Wearable technology is particularly valuable in chronic disease and high-risk care management programs aimed at improving patient outcomes and reducing costs for vulnerable populations. To make the most of this novel data source, healthcare organizations must deploy efficient data management systems that can collect, aggregate, filter, store, and analyze these data and integrate the resulting information into clinical workflow. Additionally, the incorporation of self-reported health status, which comprises patient self-reports of symptoms, biological states, and overall health status, is crucial.

Wearable technology also empowers patients to take control of their health. By tracking and monitoring their health status in real time, patients can detect potential health issues earlier and manage their conditions more effectively. This leads to improved health outcomes, as wearable technology provides physicians with more accurate and up-to-date information about their health, enabling them to deliver more personalized and effective treatments.

Megatrend 7: Artificial intelligence

Amplifying function-specific evidence


Artificial intelligence (AI) in healthcare presents exciting opportunities to expedite disease detection, create personalized treatment plans, and automate various processes. Today, clinical decision support tools using AI allow providers to quickly access relevant information, such as patient medical history, lab results, and treatment options. AI is also being used to improve the accuracy of medical imaging analysis, with tools already being able to automatically identify lesions and other abnormalities in CT scans, X-rays, and MRIs. This can help radiologists spot problems more quickly and accurately, which can lead to earlier diagnosis and treatment. Clinical decision support tools can also help providers identify potential risks and complications, and recommend preventive measures.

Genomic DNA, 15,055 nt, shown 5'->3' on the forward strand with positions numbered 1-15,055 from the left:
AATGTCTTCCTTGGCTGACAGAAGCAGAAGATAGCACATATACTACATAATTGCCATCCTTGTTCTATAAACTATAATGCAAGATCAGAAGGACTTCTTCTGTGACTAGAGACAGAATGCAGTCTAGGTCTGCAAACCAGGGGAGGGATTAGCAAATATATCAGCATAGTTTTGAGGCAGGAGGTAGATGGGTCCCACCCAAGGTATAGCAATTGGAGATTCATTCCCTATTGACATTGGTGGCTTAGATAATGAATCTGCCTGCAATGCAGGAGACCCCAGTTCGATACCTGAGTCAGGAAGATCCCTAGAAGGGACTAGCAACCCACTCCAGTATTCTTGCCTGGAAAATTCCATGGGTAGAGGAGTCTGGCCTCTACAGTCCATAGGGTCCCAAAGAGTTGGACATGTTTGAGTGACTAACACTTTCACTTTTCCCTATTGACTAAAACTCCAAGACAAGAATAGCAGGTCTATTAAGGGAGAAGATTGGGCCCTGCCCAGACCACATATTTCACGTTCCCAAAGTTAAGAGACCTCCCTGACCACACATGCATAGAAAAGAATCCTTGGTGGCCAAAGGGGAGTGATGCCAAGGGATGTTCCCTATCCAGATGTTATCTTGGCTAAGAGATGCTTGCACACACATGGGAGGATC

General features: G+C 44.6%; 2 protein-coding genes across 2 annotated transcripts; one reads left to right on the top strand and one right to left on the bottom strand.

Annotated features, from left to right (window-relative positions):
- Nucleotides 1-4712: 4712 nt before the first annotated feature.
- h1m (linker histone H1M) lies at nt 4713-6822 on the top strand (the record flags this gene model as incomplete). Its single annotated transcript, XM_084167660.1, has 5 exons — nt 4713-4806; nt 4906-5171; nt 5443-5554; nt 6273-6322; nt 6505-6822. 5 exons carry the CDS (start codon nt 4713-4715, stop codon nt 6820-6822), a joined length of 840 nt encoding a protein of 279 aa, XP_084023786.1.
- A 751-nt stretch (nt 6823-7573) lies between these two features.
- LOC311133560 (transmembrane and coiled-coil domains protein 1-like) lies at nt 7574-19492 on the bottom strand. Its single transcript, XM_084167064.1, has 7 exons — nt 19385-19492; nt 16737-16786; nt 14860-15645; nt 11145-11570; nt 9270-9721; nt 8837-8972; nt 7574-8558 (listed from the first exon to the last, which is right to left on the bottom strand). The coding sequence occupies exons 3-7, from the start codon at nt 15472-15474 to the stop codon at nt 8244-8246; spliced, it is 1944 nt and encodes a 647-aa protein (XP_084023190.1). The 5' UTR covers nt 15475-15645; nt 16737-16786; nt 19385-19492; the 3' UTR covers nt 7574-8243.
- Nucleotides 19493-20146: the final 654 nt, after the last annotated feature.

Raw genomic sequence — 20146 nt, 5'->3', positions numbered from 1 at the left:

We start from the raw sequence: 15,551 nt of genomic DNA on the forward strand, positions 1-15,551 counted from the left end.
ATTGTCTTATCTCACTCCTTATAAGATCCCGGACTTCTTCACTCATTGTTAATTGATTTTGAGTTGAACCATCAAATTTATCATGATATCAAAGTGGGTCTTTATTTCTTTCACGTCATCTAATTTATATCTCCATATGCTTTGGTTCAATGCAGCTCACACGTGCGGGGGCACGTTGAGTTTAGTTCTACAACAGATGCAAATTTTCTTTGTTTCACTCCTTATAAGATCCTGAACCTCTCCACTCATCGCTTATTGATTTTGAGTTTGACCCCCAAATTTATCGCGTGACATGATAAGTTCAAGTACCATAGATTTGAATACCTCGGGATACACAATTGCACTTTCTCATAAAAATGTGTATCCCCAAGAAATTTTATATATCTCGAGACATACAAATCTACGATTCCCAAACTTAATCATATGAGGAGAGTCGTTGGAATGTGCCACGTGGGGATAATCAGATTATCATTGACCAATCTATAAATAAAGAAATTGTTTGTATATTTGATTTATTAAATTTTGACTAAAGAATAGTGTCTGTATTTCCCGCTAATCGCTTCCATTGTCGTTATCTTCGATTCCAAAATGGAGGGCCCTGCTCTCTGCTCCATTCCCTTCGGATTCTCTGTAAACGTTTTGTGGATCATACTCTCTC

Similarly, the inclusion of AI-powered virtual assistants promises to simplify and personalize medical experiences across the board. Enhancing a patient’s visit with a personalized experience achieves better results and streamlines the administrative aspect of healthcare. New benefits will be discovered as a healthcare organization’s workflow gets restructured to use more AI applications within its regular operations.